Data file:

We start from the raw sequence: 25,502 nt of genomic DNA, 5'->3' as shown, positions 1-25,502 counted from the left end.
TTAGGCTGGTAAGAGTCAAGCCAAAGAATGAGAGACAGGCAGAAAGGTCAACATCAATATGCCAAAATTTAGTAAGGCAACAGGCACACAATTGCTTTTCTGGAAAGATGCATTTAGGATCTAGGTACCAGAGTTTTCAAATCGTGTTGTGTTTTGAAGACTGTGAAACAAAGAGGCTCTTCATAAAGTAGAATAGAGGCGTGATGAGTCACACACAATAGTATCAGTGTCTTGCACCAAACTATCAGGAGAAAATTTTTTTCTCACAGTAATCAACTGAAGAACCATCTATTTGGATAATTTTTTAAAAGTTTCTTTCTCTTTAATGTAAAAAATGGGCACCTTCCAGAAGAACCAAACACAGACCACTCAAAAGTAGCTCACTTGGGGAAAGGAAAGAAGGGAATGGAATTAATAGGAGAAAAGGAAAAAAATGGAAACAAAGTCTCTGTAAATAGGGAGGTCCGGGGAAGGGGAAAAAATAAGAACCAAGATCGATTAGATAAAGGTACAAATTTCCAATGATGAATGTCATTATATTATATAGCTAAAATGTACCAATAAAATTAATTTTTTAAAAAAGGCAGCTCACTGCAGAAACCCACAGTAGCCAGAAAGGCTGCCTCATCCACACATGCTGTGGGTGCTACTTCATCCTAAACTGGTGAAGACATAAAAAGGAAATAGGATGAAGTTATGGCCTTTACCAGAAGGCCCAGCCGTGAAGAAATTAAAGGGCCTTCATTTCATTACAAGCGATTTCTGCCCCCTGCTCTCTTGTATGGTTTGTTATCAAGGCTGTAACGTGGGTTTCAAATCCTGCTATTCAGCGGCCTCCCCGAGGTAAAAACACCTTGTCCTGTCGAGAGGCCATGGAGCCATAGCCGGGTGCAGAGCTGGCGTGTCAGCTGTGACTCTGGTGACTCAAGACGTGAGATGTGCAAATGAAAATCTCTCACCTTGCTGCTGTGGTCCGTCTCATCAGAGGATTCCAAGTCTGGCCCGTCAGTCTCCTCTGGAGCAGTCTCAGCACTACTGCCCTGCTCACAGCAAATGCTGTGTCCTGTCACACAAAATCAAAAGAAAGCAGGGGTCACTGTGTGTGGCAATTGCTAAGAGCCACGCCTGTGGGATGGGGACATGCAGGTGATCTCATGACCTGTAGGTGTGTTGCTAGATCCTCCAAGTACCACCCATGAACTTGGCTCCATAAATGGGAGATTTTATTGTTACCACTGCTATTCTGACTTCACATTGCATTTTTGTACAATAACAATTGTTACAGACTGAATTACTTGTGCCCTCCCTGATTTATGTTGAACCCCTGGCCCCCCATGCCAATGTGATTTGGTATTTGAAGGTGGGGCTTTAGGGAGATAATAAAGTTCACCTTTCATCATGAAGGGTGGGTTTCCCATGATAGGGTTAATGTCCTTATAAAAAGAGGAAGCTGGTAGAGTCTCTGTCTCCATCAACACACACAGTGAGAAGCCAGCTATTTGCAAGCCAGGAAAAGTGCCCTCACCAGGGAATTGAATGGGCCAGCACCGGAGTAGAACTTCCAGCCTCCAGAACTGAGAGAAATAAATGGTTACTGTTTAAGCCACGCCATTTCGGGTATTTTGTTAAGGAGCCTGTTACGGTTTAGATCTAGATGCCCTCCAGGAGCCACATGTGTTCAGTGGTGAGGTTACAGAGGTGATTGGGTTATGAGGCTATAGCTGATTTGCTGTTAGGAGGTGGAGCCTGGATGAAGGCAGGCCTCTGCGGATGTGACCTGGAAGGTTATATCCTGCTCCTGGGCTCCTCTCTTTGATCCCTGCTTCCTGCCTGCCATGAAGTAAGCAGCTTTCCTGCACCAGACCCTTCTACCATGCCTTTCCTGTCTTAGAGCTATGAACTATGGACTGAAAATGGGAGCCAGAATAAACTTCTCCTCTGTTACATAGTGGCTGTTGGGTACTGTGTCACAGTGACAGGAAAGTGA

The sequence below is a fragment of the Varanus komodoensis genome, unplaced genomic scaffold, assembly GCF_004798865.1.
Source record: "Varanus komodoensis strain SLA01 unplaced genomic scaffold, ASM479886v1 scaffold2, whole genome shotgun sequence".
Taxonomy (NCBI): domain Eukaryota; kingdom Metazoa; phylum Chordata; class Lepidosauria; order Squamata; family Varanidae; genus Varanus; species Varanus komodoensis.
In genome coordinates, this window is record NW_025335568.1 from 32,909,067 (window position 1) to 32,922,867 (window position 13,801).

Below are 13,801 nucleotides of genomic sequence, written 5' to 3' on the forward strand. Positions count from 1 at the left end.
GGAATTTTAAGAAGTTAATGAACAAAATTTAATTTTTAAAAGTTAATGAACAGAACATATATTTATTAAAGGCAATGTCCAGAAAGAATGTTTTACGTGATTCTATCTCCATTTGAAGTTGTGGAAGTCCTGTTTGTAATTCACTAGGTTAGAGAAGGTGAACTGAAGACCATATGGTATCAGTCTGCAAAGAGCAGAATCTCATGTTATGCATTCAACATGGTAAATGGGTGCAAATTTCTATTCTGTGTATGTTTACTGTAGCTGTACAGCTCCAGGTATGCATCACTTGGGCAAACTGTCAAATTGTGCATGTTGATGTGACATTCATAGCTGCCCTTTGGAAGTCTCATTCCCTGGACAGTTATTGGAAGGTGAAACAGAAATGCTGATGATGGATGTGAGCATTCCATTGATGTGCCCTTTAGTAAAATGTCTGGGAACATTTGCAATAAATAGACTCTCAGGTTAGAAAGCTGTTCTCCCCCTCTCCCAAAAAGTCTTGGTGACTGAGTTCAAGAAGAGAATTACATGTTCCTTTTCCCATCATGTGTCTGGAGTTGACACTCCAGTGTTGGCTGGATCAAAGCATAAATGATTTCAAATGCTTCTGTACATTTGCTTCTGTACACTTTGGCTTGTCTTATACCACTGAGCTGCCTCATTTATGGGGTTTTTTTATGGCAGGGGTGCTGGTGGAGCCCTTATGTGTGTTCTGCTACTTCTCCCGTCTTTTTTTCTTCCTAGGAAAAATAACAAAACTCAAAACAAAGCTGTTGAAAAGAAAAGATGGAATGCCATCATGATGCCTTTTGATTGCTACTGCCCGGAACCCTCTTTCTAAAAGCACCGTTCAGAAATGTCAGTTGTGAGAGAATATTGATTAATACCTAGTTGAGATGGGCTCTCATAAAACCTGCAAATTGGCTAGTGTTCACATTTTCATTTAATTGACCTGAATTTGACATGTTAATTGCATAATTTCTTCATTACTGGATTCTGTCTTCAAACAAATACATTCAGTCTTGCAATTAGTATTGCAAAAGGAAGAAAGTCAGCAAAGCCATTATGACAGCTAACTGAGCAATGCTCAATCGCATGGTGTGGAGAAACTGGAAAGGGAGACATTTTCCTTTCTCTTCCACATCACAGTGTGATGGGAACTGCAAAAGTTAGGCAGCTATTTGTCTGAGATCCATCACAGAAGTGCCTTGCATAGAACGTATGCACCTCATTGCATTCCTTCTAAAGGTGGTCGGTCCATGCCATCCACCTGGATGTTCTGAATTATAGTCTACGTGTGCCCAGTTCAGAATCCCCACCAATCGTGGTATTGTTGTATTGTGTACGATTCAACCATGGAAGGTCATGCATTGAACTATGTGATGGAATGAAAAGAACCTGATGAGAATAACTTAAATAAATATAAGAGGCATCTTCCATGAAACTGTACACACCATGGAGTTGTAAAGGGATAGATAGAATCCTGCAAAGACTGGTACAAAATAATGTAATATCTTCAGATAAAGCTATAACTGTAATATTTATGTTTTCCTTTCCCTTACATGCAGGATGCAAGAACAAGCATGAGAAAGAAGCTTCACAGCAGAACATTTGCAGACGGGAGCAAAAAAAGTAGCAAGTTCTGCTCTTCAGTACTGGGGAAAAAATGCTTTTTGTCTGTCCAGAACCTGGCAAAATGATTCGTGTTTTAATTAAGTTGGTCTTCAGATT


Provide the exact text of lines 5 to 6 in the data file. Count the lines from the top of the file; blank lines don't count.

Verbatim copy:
Taxonomy (NCBI): domain Eukaryota; kingdom Metazoa; phylum Chordata; class Lepidosauria; order Squamata; family Varanidae; genus Varanus; species Varanus komodoensis.
In genome coordinates, this window is record NW_025335568.1 from 32,909,067 (window position 1) to 32,922,867 (window position 13,801).